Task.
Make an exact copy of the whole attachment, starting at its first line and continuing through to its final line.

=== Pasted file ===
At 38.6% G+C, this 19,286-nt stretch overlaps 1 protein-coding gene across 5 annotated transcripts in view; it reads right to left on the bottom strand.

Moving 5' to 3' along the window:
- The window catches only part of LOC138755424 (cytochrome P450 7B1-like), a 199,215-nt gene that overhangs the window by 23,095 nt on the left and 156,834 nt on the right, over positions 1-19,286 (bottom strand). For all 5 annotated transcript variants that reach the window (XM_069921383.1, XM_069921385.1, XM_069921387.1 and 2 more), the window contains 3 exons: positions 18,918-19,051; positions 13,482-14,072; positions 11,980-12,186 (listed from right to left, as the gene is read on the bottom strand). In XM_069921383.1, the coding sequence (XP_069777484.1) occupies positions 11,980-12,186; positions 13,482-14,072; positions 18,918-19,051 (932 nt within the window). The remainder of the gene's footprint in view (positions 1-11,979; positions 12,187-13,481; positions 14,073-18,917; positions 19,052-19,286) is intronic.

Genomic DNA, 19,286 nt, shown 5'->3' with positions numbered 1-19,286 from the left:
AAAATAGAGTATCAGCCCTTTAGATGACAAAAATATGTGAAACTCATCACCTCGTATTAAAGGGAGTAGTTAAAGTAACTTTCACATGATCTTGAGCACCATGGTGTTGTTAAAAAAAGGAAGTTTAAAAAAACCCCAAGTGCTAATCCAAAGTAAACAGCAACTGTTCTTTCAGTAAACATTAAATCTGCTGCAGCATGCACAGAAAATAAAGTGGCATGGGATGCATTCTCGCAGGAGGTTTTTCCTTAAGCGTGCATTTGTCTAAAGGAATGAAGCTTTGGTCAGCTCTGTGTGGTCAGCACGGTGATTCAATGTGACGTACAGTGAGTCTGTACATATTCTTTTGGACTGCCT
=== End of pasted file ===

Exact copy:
At 38.6% G+C, this 19,286-nt stretch overlaps 1 protein-coding gene across 5 annotated transcripts in view; it reads right to left on the bottom strand.

Moving 5' to 3' along the window:
- The window catches only part of LOC138755424 (cytochrome P450 7B1-like), a 199,215-nt gene that overhangs the window by 23,095 nt on the left and 156,834 nt on the right, over positions 1-19,286 (bottom strand). For all 5 annotated transcript variants that reach the window (XM_069921383.1, XM_069921385.1, XM_069921387.1 and 2 more), the window contains 3 exons: positions 18,918-19,051; positions 13,482-14,072; positions 11,980-12,186 (listed from right to left, as the gene is read on the bottom strand). In XM_069921383.1, the coding sequence (XP_069777484.1) occupies positions 11,980-12,186; positions 13,482-14,072; positions 18,918-19,051 (932 nt within the window). The remainder of the gene's footprint in view (positions 1-11,979; positions 12,187-13,481; positions 14,073-18,917; positions 19,052-19,286) is intronic.

Genomic DNA, 19,286 nt, shown 5'->3' with positions numbered 1-19,286 from the left:
AAAATAGAGTATCAGCCCTTTAGATGACAAAAATATGTGAAACTCATCACCTCGTATTAAAGGGAGTAGTTAAAGTAACTTTCACATGATCTTGAGCACCATGGTGTTGTTAAAAAAAGGAAGTTTAAAAAAACCCCAAGTGCTAATCCAAAGTAAACAGCAACTGTTCTTTCAGTAAACATTAAATCTGCTGCAGCATGCACAGAAAATAAAGTGGCATGGGATGCATTCTCGCAGGAGGTTTTTCCTTAAGCGTGCATTTGTCTAAAGGAATGAAGCTTTGGTCAGCTCTGTGTGGTCAGCACGGTGATTCAATGTGACGTACAGTGAGTCTGTACATATTCTTTTGGACTGCCT